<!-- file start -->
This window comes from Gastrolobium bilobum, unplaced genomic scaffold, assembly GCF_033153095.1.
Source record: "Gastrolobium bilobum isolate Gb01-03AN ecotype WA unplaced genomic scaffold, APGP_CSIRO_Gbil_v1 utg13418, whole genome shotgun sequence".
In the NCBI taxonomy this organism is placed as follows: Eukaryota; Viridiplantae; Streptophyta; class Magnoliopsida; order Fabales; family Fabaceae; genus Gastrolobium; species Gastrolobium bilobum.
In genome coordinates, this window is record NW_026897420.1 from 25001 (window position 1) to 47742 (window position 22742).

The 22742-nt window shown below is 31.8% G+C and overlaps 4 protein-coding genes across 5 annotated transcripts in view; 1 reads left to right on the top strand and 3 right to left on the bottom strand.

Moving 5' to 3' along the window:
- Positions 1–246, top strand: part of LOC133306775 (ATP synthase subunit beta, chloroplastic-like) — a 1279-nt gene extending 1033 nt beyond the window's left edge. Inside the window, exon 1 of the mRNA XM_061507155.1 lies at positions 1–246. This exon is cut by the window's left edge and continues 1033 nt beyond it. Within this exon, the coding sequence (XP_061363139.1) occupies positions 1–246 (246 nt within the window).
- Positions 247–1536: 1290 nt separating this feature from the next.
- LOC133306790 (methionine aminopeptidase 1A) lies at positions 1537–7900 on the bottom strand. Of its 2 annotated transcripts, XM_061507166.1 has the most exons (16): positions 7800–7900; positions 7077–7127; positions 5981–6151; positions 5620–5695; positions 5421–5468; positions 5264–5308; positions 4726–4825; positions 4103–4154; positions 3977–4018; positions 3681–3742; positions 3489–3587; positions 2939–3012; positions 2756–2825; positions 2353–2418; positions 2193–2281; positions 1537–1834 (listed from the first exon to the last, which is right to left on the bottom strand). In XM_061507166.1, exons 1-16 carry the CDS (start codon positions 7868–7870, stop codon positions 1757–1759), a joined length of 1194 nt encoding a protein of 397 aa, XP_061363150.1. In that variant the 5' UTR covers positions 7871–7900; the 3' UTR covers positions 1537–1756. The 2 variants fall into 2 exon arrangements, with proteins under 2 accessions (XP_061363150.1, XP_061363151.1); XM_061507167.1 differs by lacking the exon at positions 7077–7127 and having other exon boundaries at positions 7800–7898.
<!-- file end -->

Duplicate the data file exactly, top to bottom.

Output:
This window comes from Gastrolobium bilobum, unplaced genomic scaffold, assembly GCF_033153095.1.
Source record: "Gastrolobium bilobum isolate Gb01-03AN ecotype WA unplaced genomic scaffold, APGP_CSIRO_Gbil_v1 utg13418, whole genome shotgun sequence".
In the NCBI taxonomy this organism is placed as follows: Eukaryota; Viridiplantae; Streptophyta; class Magnoliopsida; order Fabales; family Fabaceae; genus Gastrolobium; species Gastrolobium bilobum.
In genome coordinates, this window is record NW_026897420.1 from 25001 (window position 1) to 47742 (window position 22742).

The 22742-nt window shown below is 31.8% G+C and overlaps 4 protein-coding genes across 5 annotated transcripts in view; 1 reads left to right on the top strand and 3 right to left on the bottom strand.

Moving 5' to 3' along the window:
- Positions 1–246, top strand: part of LOC133306775 (ATP synthase subunit beta, chloroplastic-like) — a 1279-nt gene extending 1033 nt beyond the window's left edge. Inside the window, exon 1 of the mRNA XM_061507155.1 lies at positions 1–246. This exon is cut by the window's left edge and continues 1033 nt beyond it. Within this exon, the coding sequence (XP_061363139.1) occupies positions 1–246 (246 nt within the window).
- Positions 247–1536: 1290 nt separating this feature from the next.
- LOC133306790 (methionine aminopeptidase 1A) lies at positions 1537–7900 on the bottom strand. Of its 2 annotated transcripts, XM_061507166.1 has the most exons (16): positions 7800–7900; positions 7077–7127; positions 5981–6151; positions 5620–5695; positions 5421–5468; positions 5264–5308; positions 4726–4825; positions 4103–4154; positions 3977–4018; positions 3681–3742; positions 3489–3587; positions 2939–3012; positions 2756–2825; positions 2353–2418; positions 2193–2281; positions 1537–1834 (listed from the first exon to the last, which is right to left on the bottom strand). In XM_061507166.1, exons 1-16 carry the CDS (start codon positions 7868–7870, stop codon positions 1757–1759), a joined length of 1194 nt encoding a protein of 397 aa, XP_061363150.1. In that variant the 5' UTR covers positions 7871–7900; the 3' UTR covers positions 1537–1756. The 2 variants fall into 2 exon arrangements, with proteins under 2 accessions (XP_061363150.1, XP_061363151.1); XM_061507167.1 differs by lacking the exon at positions 7077–7127 and having other exon boundaries at positions 7800–7898.